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RE: Comment on * DRAFT * Rules Working Group Charter 1.60

From: Lynn, James (Software Escalations) <james.lynn@hp.com>
Date: Tue, 23 Aug 2005 10:00:18 -0400
Message-ID: <5A5CC5E87DE62148845CC96C8868900E04CFE5A6@ataexc02.americas.cpqcorp.net>
To: "Adrian Walker" <adrianw@snet.net>, "Sandro Hawke" <sandro@w3.org>
Cc: <public-rule-workshop-discuss@w3.org>, <www-rdf-rules@w3.org>, "Dieter Fensel" <dieter.fensel@deri.org>, <edbark@nist.gov>, "Michael Kifer" <kifer@cs.sunysb.edu>

Adrian,

Certainly your points are valid. But I wonder if it wouldn't be
beneficial to come up with a core language which would serve as an
easily translatable subset of any vendor's language. There would be a
number of ways this could be used, e.g., creating modules of rules which
conform to the core restrictions, or even just grouping or tagging the
rules which conform to allow automatic translation of some part of a
vendor's rules. Conformance to these core restrictions might be
optional, but if there is enough benefit vendors might choose to do
their best to follow them. This would be similar to what we see in other
domains where vendors adhere to a standard but offer optional extensions
which differentiate their product.

Does any of this sound appealing, or more importantly, feasible?

Cheers,

James Lynn
HP Software Services
Philadelphia, PA

215 922 2257


-----Original Message-----
From: www-rdf-rules-request@w3.org [mailto:www-rdf-rules-request@w3.org]
On Behalf Of Adrian Walker
Sent: Tuesday, August 23, 2005 7:49 AM
To: Sandro Hawke
Cc: public-rule-workshop-discuss@w3.org; www-rdf-rules@w3.org; Dieter
Fensel; edbark@nist.gov; Michael Kifer
Subject: Re: Comment on * DRAFT * Rules Working Group Charter 1.60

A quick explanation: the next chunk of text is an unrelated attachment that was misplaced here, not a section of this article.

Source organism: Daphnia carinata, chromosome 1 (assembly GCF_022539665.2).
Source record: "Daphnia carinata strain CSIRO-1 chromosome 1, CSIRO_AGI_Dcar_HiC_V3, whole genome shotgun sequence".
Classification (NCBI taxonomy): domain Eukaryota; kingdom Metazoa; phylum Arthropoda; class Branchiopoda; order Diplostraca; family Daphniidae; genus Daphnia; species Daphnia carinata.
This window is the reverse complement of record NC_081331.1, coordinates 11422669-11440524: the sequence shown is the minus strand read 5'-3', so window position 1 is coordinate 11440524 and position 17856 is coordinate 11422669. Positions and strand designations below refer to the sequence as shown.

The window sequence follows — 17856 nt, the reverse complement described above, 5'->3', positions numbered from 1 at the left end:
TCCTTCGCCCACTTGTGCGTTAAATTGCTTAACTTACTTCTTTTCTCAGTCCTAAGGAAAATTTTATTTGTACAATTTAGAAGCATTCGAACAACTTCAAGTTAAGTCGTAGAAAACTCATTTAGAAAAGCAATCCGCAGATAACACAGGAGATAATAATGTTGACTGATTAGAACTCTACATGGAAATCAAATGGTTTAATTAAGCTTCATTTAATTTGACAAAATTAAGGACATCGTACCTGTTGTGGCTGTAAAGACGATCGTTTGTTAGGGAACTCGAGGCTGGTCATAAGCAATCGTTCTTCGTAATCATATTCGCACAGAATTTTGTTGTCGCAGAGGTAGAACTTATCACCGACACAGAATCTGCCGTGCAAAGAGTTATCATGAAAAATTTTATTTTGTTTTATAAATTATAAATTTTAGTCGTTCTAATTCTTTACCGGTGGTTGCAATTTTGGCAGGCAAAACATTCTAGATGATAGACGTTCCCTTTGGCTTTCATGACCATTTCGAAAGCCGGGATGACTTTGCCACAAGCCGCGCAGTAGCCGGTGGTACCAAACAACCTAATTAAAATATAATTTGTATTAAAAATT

Sandro --

At 01:39 AM 8/23/2005 -0400, you wrote:
>We're talking about one language which is a superset of many of the 
>common languages, so it can be used as an interlingua.  You translate 
>your ruleset into it, and if you can translate it back out into another

>vendor's language (because it has enough features), your rules will 
>mean the same thing.

Unfortunately, it makes no sense to translate rulesets from one vendor's
language into another [1].

This is because the results you get from running rules depend on which
variation of which kind of engine is used.  So, your rules will
regrettably
*not* "mean the same thing" in another vendor's system.

One can visualize acres of list discussions of the form "were you using
Jena 1.5.4.3.2a with the 5.2.1.3.4 fix to backward chaining engine with
mysql semi-persistence to get the result that George Washington is the
current president of the US?"

Why not start small, with something that works?  Recommend a way in
which diverse rule systems can interoperate at the input-output level,
e.g. as in [1].

Once you get that going, there will be practical reasons for a few
engine behaviors (aka "semantics") to emerge as ones that can usefully
be the subject of the next recommendation.

HTH,          Cheers,  -- Adrian

[1]  http://www.w3.org/2004/12/rules-ws/paper/19/




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Received on Tuesday, 23 August 2005 14:00:54 GMT

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